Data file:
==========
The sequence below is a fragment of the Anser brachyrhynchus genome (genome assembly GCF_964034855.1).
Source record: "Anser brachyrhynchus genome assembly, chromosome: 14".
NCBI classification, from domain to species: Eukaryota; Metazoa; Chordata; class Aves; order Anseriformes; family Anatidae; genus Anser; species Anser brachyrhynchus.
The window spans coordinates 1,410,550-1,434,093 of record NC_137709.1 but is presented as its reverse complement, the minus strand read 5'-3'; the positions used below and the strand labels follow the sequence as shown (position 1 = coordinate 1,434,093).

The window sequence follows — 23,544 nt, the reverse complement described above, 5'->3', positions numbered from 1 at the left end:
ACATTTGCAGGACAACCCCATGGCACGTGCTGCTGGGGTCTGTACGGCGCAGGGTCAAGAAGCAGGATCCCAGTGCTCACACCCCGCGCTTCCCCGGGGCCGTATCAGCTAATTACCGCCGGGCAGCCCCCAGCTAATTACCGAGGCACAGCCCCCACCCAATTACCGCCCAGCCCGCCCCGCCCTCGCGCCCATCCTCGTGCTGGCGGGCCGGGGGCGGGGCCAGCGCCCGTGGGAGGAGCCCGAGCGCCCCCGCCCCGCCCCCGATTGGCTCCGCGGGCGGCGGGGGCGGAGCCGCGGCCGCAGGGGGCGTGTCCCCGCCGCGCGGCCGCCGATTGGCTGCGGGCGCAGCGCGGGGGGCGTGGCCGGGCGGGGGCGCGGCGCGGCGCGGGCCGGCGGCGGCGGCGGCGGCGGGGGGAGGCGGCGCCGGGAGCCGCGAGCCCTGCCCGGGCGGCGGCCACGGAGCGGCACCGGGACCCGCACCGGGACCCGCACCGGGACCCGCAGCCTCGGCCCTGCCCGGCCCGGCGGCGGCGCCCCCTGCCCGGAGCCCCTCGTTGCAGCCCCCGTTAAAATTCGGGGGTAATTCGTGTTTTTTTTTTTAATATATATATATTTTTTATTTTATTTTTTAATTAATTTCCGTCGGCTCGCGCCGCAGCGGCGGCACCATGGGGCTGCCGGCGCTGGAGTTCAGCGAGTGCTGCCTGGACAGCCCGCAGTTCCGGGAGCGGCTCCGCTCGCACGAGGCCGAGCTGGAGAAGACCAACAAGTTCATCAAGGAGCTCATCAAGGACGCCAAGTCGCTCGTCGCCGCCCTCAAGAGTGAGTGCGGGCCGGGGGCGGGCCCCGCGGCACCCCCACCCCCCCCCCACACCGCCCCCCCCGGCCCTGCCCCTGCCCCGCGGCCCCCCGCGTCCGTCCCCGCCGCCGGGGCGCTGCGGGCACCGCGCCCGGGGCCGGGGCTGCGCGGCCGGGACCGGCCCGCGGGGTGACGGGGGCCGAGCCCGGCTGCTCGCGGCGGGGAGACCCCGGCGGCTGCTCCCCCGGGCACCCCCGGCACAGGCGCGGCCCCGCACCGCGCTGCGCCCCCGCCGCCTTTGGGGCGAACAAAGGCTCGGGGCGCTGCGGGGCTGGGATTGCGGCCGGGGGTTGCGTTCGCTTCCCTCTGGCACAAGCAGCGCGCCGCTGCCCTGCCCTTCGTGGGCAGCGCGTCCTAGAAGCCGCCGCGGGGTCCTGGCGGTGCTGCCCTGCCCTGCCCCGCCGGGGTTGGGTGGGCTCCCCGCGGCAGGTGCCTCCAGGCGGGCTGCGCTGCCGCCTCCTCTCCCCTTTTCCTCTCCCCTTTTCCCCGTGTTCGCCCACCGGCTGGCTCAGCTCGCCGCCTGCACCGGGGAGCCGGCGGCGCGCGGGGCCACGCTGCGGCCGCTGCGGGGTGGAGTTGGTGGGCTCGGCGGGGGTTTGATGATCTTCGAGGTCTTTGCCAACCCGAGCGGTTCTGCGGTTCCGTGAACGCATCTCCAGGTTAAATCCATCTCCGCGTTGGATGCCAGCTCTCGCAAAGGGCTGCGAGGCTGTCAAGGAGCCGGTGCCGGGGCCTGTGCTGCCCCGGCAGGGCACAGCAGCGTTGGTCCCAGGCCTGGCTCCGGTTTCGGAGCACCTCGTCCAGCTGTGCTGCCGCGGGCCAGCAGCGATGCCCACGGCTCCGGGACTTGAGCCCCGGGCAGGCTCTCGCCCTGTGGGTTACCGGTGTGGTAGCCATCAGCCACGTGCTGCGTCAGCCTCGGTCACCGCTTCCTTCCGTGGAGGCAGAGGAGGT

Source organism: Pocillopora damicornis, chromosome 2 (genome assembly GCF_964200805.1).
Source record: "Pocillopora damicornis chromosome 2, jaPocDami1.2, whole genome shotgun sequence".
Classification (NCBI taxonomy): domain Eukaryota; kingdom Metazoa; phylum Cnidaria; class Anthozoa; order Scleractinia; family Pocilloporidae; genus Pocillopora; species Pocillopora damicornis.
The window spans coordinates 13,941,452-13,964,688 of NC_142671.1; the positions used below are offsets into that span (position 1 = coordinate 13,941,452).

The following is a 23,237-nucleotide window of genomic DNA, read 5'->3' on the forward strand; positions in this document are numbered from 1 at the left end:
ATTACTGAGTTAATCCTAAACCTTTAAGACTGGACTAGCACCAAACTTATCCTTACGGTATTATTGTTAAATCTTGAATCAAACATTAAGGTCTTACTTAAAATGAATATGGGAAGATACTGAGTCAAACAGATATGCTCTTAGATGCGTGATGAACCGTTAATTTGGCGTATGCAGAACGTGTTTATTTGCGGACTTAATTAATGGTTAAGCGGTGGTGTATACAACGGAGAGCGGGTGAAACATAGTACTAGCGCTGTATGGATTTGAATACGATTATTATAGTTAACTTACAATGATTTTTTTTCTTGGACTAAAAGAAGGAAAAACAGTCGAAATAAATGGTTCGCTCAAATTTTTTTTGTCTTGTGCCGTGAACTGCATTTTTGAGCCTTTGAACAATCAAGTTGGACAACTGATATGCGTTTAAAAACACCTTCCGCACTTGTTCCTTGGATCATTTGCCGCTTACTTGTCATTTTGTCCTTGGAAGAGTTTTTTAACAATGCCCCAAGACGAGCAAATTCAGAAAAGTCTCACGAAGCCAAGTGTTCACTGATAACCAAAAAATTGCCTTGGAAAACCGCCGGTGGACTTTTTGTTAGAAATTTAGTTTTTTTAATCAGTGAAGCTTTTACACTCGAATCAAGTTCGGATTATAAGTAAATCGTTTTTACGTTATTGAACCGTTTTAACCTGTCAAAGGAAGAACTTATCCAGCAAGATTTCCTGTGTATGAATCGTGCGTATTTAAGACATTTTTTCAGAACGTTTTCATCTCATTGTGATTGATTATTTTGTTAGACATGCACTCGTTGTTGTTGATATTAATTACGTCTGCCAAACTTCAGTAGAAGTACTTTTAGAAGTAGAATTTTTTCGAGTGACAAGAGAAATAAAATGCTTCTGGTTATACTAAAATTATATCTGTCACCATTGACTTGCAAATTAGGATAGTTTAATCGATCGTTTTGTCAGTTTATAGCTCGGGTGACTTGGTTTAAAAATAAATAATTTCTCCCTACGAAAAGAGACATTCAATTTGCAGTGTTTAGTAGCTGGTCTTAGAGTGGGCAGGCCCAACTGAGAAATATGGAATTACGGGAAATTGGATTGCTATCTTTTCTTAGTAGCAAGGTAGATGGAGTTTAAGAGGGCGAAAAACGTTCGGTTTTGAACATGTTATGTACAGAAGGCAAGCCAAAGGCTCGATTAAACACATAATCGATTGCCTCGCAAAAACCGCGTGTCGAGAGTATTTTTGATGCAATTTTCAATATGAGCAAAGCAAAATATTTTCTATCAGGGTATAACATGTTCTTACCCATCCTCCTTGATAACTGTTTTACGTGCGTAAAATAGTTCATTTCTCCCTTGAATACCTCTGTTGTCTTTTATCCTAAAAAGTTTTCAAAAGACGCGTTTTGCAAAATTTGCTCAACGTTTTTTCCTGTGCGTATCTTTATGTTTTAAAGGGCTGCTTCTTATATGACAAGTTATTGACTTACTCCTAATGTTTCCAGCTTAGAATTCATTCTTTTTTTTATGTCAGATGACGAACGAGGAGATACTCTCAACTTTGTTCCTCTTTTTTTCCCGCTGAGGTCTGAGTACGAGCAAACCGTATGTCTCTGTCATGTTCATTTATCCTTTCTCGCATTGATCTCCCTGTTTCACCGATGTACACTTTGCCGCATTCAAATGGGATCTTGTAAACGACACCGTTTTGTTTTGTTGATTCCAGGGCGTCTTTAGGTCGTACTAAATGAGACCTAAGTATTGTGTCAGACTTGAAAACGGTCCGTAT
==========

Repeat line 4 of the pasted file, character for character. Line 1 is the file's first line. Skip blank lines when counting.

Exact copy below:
The window spans coordinates 1,410,550-1,434,093 of record NC_137709.1 but is presented as its reverse complement, the minus strand read 5'-3'; the positions used below and the strand labels follow the sequence as shown (position 1 = coordinate 1,434,093).